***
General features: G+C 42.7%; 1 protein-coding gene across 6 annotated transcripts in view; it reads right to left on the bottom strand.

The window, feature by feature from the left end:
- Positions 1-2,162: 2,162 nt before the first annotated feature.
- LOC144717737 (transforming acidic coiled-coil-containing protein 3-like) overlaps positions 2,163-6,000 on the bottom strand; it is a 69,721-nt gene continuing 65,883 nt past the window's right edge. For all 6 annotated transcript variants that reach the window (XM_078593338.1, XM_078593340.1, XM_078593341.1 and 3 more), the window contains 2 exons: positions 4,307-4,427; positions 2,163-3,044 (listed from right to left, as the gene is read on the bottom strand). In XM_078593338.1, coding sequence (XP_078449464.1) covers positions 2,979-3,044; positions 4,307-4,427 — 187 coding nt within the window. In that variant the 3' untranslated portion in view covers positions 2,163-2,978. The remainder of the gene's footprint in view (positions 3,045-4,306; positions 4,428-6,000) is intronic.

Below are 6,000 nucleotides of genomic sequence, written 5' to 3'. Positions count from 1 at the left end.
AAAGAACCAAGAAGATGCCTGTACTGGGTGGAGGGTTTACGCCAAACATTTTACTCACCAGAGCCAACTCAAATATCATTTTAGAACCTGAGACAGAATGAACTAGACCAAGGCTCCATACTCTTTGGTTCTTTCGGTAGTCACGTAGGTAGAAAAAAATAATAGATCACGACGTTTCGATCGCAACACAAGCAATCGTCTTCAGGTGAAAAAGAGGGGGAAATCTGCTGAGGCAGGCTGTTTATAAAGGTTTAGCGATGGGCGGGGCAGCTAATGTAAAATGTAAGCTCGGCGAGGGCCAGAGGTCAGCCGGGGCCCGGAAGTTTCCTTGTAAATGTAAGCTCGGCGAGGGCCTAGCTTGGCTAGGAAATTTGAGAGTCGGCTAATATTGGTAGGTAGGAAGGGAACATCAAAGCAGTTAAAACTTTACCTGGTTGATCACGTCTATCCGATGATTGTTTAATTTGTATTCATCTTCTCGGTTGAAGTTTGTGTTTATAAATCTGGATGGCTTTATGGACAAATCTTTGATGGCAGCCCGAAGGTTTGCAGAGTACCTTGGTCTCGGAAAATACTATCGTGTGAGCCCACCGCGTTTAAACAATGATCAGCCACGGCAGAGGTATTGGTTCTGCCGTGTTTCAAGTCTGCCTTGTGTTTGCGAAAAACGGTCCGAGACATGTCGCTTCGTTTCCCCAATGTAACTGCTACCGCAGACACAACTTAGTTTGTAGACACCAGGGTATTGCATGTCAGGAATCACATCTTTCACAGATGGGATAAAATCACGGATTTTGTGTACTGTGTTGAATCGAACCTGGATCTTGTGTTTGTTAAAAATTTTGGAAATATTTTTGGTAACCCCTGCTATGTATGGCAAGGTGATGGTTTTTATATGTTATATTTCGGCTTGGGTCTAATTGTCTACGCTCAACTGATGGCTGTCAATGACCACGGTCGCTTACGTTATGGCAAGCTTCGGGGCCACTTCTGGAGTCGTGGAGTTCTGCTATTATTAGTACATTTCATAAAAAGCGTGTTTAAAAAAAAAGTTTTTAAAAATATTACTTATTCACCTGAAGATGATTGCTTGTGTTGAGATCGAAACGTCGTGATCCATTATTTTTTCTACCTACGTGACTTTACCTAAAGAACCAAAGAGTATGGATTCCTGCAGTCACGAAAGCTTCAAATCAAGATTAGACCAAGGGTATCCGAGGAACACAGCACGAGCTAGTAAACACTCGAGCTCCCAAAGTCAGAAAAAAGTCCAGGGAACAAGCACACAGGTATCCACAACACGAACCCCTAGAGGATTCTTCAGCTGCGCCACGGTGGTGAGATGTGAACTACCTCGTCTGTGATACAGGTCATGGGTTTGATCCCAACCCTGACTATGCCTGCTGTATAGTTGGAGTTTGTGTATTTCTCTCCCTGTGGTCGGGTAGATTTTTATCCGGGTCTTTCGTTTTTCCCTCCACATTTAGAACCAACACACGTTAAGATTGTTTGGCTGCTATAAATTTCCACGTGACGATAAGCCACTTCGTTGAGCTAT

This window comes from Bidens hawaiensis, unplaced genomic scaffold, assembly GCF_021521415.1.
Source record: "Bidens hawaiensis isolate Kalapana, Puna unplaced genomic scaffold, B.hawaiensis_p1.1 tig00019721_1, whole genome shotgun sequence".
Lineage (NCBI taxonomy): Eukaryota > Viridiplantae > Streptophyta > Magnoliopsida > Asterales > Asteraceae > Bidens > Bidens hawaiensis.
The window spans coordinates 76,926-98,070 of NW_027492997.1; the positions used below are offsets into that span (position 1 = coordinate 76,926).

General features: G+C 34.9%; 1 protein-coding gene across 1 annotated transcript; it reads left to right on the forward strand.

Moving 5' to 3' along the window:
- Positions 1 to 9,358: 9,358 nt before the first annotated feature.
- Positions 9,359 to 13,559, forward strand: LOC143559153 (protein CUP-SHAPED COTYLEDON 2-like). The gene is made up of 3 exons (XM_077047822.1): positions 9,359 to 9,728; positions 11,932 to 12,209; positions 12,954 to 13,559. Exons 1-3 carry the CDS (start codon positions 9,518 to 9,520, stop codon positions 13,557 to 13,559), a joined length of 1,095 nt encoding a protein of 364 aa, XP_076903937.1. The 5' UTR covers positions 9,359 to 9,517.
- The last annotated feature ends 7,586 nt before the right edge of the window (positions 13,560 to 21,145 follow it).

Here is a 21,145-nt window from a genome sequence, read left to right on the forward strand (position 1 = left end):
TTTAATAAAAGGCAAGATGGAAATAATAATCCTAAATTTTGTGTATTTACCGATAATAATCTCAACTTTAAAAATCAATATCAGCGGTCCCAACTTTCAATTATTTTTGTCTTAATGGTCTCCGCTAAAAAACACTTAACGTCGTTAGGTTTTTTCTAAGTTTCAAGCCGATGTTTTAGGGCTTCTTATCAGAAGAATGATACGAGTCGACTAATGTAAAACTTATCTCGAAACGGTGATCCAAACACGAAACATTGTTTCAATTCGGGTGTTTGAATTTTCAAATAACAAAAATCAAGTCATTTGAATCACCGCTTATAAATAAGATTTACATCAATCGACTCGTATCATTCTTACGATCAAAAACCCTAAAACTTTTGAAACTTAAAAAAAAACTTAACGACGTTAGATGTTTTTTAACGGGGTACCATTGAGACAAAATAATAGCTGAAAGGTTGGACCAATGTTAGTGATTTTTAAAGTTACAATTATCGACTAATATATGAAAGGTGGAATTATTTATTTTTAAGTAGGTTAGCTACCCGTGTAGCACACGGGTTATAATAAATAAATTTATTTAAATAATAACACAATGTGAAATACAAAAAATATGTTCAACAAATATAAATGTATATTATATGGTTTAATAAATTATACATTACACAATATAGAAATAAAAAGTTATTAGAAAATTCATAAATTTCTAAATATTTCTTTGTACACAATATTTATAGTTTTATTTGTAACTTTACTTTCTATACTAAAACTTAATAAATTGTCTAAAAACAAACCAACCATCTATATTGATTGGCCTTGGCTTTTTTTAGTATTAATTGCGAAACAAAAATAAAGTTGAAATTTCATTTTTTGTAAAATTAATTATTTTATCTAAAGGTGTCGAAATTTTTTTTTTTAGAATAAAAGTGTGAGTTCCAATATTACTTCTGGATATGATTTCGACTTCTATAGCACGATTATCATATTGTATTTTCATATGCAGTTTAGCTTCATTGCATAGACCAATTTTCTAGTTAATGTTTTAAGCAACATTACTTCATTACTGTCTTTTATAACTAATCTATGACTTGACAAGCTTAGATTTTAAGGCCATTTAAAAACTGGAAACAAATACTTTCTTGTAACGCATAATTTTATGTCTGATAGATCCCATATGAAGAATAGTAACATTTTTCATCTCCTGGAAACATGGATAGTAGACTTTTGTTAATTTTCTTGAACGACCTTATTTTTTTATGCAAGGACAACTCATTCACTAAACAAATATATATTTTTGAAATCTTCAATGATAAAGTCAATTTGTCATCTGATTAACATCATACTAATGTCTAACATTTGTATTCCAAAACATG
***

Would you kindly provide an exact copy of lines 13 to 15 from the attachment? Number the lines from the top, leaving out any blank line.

- Positions 1 to 9,358: 9,358 nt before the first annotated feature.
- Positions 9,359 to 13,559, forward strand: LOC143559153 (protein CUP-SHAPED COTYLEDON 2-like). The gene is made up of 3 exons (XM_077047822.1): positions 9,359 to 9,728; positions 11,932 to 12,209; positions 12,954 to 13,559. Exons 1-3 carry the CDS (start codon positions 9,518 to 9,520, stop codon positions 13,557 to 13,559), a joined length of 1,095 nt encoding a protein of 364 aa, XP_076903937.1. The 5' UTR covers positions 9,359 to 9,517.
- The last annotated feature ends 7,586 nt before the right edge of the window (positions 13,560 to 21,145 follow it).